USA Today Pushes Nazi Symbol Conspiracy Theory To Go After Trump

USA Today Pushes Nazi Symbol Conspiracy Theory To Go After Trump

In the latest illustration that Trump Derangement Syndrome has broken legacy media, USA Today, otherwise known as Free Pictures Of The News And Articles Written In Crayon, issued a “fact-check” asserting the Trump campaign’s use of an eagle on memorabilia features imagery of Nazi Germany.

“President Donald Trump’s campaign website recently unveiled a T-shirt that has come under fire because of design similarities between its logo and a Nazi symbol,” said the “fact check,” going on to explain the comparisons were first made by a Jewish progressive group and the Lincoln Project, an organization of NeverTrump Republicans promoting a radical Democratic presidential nominee.

“The claims that a Trump campaign T-shirt has come under criticism for using a symbol similar to a Nazi eagle is TRUE,” the paper concluded, even after acknowledging the eagle’s use as a longtime emblem of American patriotism embedded in governmental seals for more than 200 years, long pre-dating its use by the Nazis.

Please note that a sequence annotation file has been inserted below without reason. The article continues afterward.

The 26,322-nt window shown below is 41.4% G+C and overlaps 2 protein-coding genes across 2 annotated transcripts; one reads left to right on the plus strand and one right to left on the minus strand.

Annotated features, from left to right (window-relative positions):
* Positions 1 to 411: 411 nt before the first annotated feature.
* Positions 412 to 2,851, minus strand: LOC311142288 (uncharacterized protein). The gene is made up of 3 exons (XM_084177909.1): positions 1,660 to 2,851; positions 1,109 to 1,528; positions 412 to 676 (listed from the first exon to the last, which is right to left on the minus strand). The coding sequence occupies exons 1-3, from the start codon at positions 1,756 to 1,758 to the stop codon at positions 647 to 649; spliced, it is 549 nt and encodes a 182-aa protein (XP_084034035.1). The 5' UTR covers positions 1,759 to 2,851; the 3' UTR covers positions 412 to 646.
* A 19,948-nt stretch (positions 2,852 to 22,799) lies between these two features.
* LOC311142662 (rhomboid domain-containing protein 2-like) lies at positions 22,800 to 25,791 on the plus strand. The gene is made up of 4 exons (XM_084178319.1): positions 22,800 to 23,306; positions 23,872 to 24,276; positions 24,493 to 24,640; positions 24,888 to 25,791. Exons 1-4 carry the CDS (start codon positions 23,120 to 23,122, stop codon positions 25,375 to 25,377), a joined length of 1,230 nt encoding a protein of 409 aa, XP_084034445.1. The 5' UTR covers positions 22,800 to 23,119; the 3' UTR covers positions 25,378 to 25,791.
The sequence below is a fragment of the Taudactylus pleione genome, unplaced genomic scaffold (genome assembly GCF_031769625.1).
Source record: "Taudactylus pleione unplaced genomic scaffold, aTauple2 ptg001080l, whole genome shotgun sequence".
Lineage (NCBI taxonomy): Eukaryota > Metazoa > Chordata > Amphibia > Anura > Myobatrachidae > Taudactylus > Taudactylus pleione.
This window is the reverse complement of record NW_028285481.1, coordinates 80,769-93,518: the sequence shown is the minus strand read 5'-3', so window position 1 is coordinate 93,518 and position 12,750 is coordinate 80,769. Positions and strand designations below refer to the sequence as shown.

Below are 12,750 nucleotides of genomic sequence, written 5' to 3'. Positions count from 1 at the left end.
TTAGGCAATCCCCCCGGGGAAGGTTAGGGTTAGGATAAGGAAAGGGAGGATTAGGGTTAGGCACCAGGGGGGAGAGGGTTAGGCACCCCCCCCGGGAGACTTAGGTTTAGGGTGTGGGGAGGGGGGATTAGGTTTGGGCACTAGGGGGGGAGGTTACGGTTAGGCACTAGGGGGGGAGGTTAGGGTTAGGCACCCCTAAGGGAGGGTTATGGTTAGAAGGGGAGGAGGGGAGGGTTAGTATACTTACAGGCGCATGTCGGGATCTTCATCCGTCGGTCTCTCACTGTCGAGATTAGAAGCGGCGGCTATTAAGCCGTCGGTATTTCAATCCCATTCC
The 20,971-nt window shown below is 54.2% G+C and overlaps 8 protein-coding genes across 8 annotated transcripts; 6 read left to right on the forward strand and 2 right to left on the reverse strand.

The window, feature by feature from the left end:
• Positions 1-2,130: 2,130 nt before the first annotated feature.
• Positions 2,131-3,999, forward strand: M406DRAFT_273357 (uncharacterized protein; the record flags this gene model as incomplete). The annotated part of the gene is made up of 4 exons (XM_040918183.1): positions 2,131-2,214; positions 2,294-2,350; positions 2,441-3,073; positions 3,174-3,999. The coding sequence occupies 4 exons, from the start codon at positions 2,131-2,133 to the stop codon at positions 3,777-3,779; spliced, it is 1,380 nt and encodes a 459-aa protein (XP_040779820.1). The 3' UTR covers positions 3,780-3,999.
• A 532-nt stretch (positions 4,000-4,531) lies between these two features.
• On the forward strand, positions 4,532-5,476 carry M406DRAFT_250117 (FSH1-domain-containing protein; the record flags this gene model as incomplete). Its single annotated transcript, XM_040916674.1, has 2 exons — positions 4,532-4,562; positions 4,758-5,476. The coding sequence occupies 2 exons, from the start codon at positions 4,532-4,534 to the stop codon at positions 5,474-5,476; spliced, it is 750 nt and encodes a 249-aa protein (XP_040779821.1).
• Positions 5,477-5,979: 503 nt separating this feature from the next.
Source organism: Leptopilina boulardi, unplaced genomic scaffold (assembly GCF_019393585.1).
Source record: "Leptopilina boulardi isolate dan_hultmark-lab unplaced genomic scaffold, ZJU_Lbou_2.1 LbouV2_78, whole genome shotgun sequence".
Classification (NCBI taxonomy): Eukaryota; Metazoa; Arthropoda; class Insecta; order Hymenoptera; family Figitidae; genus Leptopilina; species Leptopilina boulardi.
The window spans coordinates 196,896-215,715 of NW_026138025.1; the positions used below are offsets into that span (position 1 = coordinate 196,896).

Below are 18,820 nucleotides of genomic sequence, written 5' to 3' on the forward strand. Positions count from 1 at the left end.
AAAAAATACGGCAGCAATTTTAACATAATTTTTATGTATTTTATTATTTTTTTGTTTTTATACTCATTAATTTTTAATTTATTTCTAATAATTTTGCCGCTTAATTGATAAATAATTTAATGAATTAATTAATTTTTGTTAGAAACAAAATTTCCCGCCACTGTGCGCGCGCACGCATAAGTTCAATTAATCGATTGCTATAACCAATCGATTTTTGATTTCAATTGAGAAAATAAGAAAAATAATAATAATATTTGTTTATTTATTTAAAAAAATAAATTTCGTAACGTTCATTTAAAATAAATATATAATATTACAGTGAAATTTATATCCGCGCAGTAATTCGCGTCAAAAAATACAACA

The hysterical, ahistorical conclusion drew immediate mockery on Twitter, with some poking fun at its previous illustration of “chainsaw bayonets” as a possible gun modification.

Others highlighted the eagle featuring a prominent presence in Democratic House Speaker Nancy Pelosi’s wardrobe, which even drew the adoration of the paper when she wore if during the Trump impeachment proceedings.

Trump campaign Communications Director Tim Murtaugh slammed USA Today’s blind rating as “moronic.”

“In Democrats’ America, Mount Rushmore glorifies white supremacy and the bald eagle with an American flag is a Nazi symbol. They have lost their minds,” Murtaugh wrote on Twitter.”

The backlash prompted the paper to release a “clarification” on Twitter noting “the eagle is a longtime US symbol, too.”

In fact, while used in the United States as the national bird since 1782, the eagle symbol’s use as an emblem of patriotic unity goes back even further, to at least the ancient Romans.

Tristan Justice is a staff writer at The Federalist focusing on the 2020 presidential campaigns. Follow him on Twitter at @JusticeTristan or contact him at [email protected]
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